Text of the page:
The good doctor will see you now. Not your General Practitioner or that weirdo who hangs out in blue telephone boxes, but Dr Kawashima; made famous in the west for his Nintendo DS titles, said to improve brain function. Well, it was inevitable, and here we have the latest iteration: Dr Kawashima’s Brain Training for Nintendo Switch. Naturally, on the Nintendo Switch.
Dr Kawashima is a household name in Japan as one of their top neuroscientists. In the early noughties, he endorsed a series of brain challenge games on the Nintendo DS that ended up being some of the most financially successful titles, selling well over 19 million copies.
With that success comes copycats and there’s certainly a fair share of similar titles on almost all platforms. Aside from the monetary incentive for potential publishers, it was also the fact that Dr Kawashima’s titles, which focused on brain age, were popular with so many age groups – notably the older ones looking to improve on their dwindling cognitive abilities.
Dr Kawashima’s Brain Training, like all of the predecessors, focuses on brain age. Apparently, from the age of 20 is when your brain powers start to go downhill, so in the game, 20 years old is the optimal score you want to achieve. How do you measure your brain age? Through mini-games of course!
For those who want a quick game, and perhaps play with a friend, the Quick Play option is the place to go. You can choose from a few one-on-one levels and some solo options too. A handful of the games rely on counting the objects on-screen and coming to the total as fast and as accurately as you can. Games such as Bird Watching and Box Counting are examples of this, as well as a game called Flag Rising, which is a memory game of sorts; mimic the order of flag stances as quickly as possible.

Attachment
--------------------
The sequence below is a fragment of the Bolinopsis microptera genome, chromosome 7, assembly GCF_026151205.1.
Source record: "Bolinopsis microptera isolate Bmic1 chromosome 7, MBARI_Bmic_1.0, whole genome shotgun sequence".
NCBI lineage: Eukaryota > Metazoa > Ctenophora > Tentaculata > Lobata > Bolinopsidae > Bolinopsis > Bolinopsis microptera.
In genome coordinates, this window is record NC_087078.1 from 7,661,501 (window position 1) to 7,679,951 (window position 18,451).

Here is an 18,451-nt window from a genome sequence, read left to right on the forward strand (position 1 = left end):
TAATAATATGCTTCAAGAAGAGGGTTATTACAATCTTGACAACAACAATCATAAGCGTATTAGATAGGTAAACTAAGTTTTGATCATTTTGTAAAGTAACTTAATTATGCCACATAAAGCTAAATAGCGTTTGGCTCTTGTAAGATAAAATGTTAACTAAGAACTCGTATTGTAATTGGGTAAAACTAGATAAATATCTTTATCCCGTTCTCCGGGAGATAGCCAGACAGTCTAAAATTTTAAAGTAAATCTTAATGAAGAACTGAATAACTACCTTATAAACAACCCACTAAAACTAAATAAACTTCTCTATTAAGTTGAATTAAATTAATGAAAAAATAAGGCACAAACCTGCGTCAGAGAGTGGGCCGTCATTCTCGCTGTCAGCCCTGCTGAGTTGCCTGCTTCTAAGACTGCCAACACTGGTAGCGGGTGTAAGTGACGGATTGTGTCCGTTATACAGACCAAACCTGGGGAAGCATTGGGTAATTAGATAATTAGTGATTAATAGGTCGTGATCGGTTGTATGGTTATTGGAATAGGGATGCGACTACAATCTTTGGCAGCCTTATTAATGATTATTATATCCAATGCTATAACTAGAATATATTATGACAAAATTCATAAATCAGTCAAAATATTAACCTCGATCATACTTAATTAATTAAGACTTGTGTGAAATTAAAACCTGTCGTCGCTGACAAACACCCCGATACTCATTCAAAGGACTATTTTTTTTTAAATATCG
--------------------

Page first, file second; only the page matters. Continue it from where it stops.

Of course, the main objective of the game is to set up a training schedule where you practise the exercises daily. The end goal is to be a little more on the ball and firing on all cylinders. At least, that was my target, and surprisingly, I’ve been a little better than I anticipated. When I say ‘better’, I mean have a sufficient enough response time that is good for my age, without feeling like a geriatric.
When the first games came out, they were designed for the Nintendo DS which came with the dual screens, a stylus by default and of course you could flip the device vertically on command as it fits in the palm of your hand. Well, Dr Kawashima’s Brain Training for the Switch also requires that you display some of the challenges in vertical mode. Unless you have a stand as I do, it’s a little bit awkward to hold, but as the games are relatively brief, you soon resort back to the horizontal mode. But what about the stylus?
In the time that I’ve had the game, I haven’t used a stylus once. You do get one with the physical release, but as my version is digital, you have to order one separately from Nintendo (though you could probably use a third party one, which I haven’t tried). Do you need one, though? It depends on how big your fingers are. The only time I had any difficulty when writing on the screen was with the quick calculations section where you try to solve as many sums as fast as possible. That’s more likely down to human error than the screen, as you end up scribbling with your fingertips like a headless chicken. I didn’t find it that difficult to get used to writing with my fingers. It’s not like you’re writing sentences, so you could get away without the stylus long term.